Rock himself nearly drowned on one occasion that he mentions in his diary. Eventually, he was removed from the commission in 1895 “because he had acted on the orders of the Guatemalan government to forcibly remove an illegal timber operation in the disputed area,” explains Kies. “The Mexican government used this opportunity to call for his removal, which seemed to suit their interests in this case because Rock was a particularly ardent defender of the Guatemalan position on the border and embodied a direct connection to the world of North American diplomatic power.”

Later, Rock ended up buying a coffee plantation for financial security for his family. He kept a family home in Washington, D.C., but was in Guatemala when he died on Jan. 29, 1901, at age 61, and was buried in Guatemala City. According to his obituary, hundreds of Guatemalans paid tribute.

Kies believes that Rock’s work in Guatemala was the culmination of his varied interests and skills, combined with “his long experience (and education) in cartography and astronomy, with his personal qualities of determination, physical and moral courage and commitment to arduous and important work.” It also allowed him to pursue other interests, like meteorological observations in Guatemala in cooperation with the U.S. Naval Observatory and studying and lecturing on the subject of Guatemala's forests. He photographed Guatemalan life and culture for the Smithsonian.

This is not Kies’ first time working with Linderman Special Collection in researching a Lehigh alumnus. He catalogued the Frank Lunney Collection, archiving the work of Lunney, a Lehigh alumnus and a Hugo-nominated publisher of science-fiction fanzines who played an active role in the world of self-published science fiction.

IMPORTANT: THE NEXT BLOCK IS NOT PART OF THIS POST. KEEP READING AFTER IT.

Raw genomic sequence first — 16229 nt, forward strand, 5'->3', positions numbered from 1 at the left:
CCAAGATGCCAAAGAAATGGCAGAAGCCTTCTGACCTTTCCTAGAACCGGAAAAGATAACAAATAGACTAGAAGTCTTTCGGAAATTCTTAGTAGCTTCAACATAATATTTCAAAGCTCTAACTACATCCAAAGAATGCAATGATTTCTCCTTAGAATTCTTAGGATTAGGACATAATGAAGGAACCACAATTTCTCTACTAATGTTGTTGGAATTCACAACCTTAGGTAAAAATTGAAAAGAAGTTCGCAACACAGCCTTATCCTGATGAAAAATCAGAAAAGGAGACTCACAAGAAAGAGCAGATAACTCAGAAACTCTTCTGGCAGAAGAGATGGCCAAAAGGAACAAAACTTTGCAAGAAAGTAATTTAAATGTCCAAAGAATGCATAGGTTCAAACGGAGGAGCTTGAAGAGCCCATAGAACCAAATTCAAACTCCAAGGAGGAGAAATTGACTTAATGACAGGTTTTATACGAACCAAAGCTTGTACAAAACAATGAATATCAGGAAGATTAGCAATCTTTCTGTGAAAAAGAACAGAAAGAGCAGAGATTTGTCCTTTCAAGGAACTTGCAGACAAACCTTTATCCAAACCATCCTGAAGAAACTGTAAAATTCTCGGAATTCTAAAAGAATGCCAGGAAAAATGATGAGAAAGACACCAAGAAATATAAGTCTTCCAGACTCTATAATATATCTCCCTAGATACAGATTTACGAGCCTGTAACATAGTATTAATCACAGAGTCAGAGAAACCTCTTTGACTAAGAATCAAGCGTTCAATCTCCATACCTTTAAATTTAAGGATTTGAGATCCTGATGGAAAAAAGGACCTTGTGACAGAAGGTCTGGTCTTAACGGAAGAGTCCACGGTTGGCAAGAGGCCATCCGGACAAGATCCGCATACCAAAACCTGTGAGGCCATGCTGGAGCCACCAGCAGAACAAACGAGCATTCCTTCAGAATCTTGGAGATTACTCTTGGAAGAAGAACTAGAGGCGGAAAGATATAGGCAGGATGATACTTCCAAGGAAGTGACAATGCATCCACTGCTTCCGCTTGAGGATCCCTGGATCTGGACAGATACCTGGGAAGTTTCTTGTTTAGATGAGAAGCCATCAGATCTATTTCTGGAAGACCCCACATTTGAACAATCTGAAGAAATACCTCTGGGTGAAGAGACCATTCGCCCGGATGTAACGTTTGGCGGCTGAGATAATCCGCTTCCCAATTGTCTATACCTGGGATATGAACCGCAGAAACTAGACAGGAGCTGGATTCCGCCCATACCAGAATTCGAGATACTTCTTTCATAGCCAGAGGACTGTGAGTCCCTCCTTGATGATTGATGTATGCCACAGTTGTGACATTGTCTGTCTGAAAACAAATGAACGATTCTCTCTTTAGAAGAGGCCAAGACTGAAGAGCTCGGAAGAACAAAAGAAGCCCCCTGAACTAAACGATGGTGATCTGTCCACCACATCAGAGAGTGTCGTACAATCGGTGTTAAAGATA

When the Miles Rock Collection arrived, Kies was brought back as a project archivist. As an undergraduate, Kies did historical research at Lehigh on the 19th-century Irish nationalist John Mitchel, the basis for his undergraduate history honors thesis, which was awarded a Harmon Prize.

Rock’s great-great-grandsons, David and Chris Grace, personally delivered photos, battlefield letters, diaries, journals that contain pressed plant clippings, maps of the border between Mexico and Guatemala in a leather-bound book and an autograph book from his time at Lehigh, signed by his friend Henry Sturgis Drinker, Lehigh’s fifth president, according to the library’s website. A highlight of the collection is Rock’s Civil War uniform, buttons intact.

The collection has helped Kies relate to Rock on a more personal level. Despite more than 150 years between them, Kies, who was also raised on a farm in Pennsylvania (Bangor), found connections to Rock. 

“Like Miles Rock, I’ve always found myself drawn to the pursuit of a fairly specific field, much to the exclusion (for good or ill) of other aspects of day-to-day-life,” Kies says. 

He relates to Rock’s sense of humor, noting his “writings, whether in his diaries, letters or his memoir of his travels in Chile, are full of witty and relatable observations on social life, politics and science.”

And yes, the Linderman Special Collections Group has discussed creating a Wikipedia entry for Miles Rock, Kies says. But in the meantime, Kies’ research is bringing Rock to life—and helping to cement his place in history bridging science and politics. 

- story by Wendy Greenberg
- image by Christine Kreschollek